by Jeff West
September 29, 2004
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    This weekly article will discuss those players “Heading North” (fantasy value is rising), “Going South” (fantasy value is falling), or “East-West” (fantasy value is still undetermined, but worth watching) as well as some extra notes I like to call "Misdirection".

    The first half of the Packer-Colt game was about as exciting a half of football as I've seen.  Both teams moved the ball up and down the field and put points on the board.  Unless your opponent had Peyton Manning, Brett Favre, Javon Walker, Brandon Stokley, or Reggie Wayne (or you were starting the Packers or Colts as a team defense--and if you were, you need to take a class in remedial fantasy football), there was nothing to dislike about the game.  After watching Manning throw for five TDs and 320 yards, my initial thought was "What happens if he does the same thing in the second half?" Obviously, things slowed down quite a bit in the second half, but Manning and Favre certainly put on a show.

    One of the players I predicted to step in and contribute was rookie LB Jon Vilma.  Watch for him to have a big game against the Dolphins in an AFC East tussle that is always interesting.  He had the bye-week to prepare, so he'll be ready to go.  I also thought Jamal Lewis would break out against the Bengals.  Actually, busted out is more appropriate as he laid 232 total yards and a TD run on his opponent this week.  Finally, I told you to keep playing the rejuvenated Isaac Bruce.  He responded with 134 receiving yards on eight catches.  He didn't make it into the end zone, but with Torry Holt on the other side of the field, that can be a tough accomplishment.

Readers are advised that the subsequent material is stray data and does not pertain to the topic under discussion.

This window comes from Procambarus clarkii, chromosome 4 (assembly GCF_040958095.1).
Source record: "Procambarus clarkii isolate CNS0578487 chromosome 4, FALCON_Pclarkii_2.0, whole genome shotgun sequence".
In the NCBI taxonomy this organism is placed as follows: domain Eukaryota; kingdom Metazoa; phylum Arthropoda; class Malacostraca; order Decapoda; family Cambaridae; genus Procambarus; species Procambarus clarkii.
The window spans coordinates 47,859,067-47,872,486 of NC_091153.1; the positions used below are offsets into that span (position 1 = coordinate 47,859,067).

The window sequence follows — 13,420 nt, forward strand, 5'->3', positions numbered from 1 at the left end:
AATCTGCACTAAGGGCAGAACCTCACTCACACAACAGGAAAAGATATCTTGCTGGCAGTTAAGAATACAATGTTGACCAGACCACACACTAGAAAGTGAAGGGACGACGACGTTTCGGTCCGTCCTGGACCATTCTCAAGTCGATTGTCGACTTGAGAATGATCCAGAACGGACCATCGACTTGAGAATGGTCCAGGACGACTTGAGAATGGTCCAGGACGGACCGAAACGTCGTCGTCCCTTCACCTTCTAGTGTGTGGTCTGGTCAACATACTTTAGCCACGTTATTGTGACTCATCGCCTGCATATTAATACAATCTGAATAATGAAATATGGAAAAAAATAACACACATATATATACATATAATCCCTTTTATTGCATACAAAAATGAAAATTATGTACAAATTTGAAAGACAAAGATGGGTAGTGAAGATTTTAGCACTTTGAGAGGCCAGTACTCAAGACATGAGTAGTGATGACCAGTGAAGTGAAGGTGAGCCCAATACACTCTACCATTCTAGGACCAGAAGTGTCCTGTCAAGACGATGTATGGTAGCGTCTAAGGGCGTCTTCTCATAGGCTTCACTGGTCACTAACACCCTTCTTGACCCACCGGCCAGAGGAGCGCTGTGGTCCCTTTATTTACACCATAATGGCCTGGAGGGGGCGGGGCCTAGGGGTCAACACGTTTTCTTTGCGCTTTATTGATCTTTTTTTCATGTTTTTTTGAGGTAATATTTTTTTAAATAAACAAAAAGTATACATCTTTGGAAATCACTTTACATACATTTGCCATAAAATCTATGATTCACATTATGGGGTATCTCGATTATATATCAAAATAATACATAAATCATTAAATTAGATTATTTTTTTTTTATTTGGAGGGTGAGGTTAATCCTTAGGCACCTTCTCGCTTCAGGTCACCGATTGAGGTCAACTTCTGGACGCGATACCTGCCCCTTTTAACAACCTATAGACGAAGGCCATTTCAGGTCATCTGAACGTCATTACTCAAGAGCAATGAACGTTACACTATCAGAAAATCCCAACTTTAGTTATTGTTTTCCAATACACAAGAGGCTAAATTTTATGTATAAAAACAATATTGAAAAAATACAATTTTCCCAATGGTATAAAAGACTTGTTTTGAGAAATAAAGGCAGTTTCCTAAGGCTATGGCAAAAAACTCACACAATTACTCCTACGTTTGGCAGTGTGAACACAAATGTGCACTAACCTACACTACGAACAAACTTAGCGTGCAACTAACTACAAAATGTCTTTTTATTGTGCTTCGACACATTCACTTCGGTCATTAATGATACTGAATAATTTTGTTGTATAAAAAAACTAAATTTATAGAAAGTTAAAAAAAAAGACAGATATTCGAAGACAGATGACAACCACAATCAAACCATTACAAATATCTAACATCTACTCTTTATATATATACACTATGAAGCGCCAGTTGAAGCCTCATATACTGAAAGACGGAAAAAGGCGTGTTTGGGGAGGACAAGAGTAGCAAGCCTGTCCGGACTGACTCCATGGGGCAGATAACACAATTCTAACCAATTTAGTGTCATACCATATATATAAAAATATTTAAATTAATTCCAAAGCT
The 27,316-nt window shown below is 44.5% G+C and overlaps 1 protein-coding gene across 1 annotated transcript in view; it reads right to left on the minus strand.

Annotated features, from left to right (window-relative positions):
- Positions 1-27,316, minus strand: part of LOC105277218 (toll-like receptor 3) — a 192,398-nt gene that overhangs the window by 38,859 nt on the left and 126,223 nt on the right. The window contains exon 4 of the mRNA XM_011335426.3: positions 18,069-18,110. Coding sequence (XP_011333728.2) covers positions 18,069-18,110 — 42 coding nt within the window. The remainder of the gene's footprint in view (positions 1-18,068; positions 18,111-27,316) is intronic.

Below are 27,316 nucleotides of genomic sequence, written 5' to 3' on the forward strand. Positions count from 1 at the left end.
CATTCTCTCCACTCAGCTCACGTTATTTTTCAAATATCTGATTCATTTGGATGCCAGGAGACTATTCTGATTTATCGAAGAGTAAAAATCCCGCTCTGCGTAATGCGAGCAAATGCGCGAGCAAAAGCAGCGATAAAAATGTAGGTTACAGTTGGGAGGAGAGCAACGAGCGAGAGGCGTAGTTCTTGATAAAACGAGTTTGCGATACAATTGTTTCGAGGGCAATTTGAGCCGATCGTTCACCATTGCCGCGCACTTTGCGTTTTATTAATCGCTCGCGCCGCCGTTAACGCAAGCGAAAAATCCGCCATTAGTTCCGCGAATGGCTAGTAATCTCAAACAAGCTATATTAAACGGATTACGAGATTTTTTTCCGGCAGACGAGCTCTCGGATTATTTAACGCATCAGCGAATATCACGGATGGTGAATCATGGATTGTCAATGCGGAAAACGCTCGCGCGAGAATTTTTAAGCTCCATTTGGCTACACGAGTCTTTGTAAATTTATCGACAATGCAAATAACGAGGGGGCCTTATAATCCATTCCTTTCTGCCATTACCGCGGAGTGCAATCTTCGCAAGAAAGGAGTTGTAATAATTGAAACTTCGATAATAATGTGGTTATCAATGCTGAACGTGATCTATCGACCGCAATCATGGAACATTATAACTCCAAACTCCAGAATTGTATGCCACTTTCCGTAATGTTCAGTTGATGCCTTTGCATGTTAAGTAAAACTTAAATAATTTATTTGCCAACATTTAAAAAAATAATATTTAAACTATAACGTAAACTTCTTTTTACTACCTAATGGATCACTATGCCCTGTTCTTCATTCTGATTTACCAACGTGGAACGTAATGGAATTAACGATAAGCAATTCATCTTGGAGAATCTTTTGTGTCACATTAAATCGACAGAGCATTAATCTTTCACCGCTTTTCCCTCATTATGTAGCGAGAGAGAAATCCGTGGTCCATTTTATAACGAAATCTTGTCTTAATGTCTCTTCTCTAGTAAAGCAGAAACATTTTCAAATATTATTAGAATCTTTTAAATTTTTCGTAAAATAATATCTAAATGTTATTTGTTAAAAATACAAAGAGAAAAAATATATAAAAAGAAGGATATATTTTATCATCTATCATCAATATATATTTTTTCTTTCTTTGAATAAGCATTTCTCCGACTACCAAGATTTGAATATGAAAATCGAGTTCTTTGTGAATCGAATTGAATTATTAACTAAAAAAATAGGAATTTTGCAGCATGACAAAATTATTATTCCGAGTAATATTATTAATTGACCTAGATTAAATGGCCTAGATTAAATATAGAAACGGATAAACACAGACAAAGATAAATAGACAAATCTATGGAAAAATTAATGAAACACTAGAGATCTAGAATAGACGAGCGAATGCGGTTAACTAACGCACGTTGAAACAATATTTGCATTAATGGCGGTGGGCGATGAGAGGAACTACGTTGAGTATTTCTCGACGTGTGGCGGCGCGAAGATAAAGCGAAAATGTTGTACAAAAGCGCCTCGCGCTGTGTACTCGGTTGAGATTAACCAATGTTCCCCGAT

For the players that I felt were going south, Reche Caldwell proved he is nothing more than a below-average NFL WR who had a couple nice games.  Only three catches for 39 yards against the Broncos was proof enough.  Curtis Martin will begin his decline in week four and Stephen Davis is out for a while, so he won't be helping his owners any time soon.

    Ben Roethlisberger was put on the watch list.  He had a decent opener against the Ravens, however it is still too early to make any judgments.  He faced the Dolphins with the remnants of a hurricane swirling around.  Certainly not ideal passing situations.  Yet he did reasonably well and he produced the only TD of the game--a pass to Hines Ward.  Rich Gannon seemed to be finding a bit of a groove with Norv Turner's offense, yet took a helmet to helmet blow from Derrick Brooks early in the week three game and was unable to finish.  Kerry Collins came on and led the team to a win.  Plaxico Burress had yet another poor outing.  He had only two catches, albeit for 60 yards in a raging storm, but Hines Ward is the go-to guy, period.  If you're desperate, Plaxico faces a shaky Cincinnati defense next week, so he has a good match-up.

Heading North

    I was on the unfortunate end of the Rod Gardner explosion in week three.  With a comfortable 19 point lead and an opponent that only had his #3 WR, Gardner, remaining on his roster, I felt confident.  That confidence was unwarranted.  However, Coach Gibbs and QB Mark Brunell have developed a confidence in Gardner that is reflected by the fact that Gardner is #5 in the NFL for pass targets.  Couple that with the fact that most of Washington's remaining opponents don't stop the pass particularly well, and Gardner could be in for a huge season.

    Norv Turner wanted to install a vertical pass offense, coupled by a pounding running game, when he arrived in Oakland.  Unfortunately he was trying to do it with Rich Gannon, who is best suited for a west coast offense.  Now, with Gannon out, possibly with a career-ending injury, Kerry Collins steps into an offense that fits him to a tee.  Collins has a number of targets and can get the ball deep to them.  Look for some big yardage totals against some teams with poor pass defenses over the next couple months.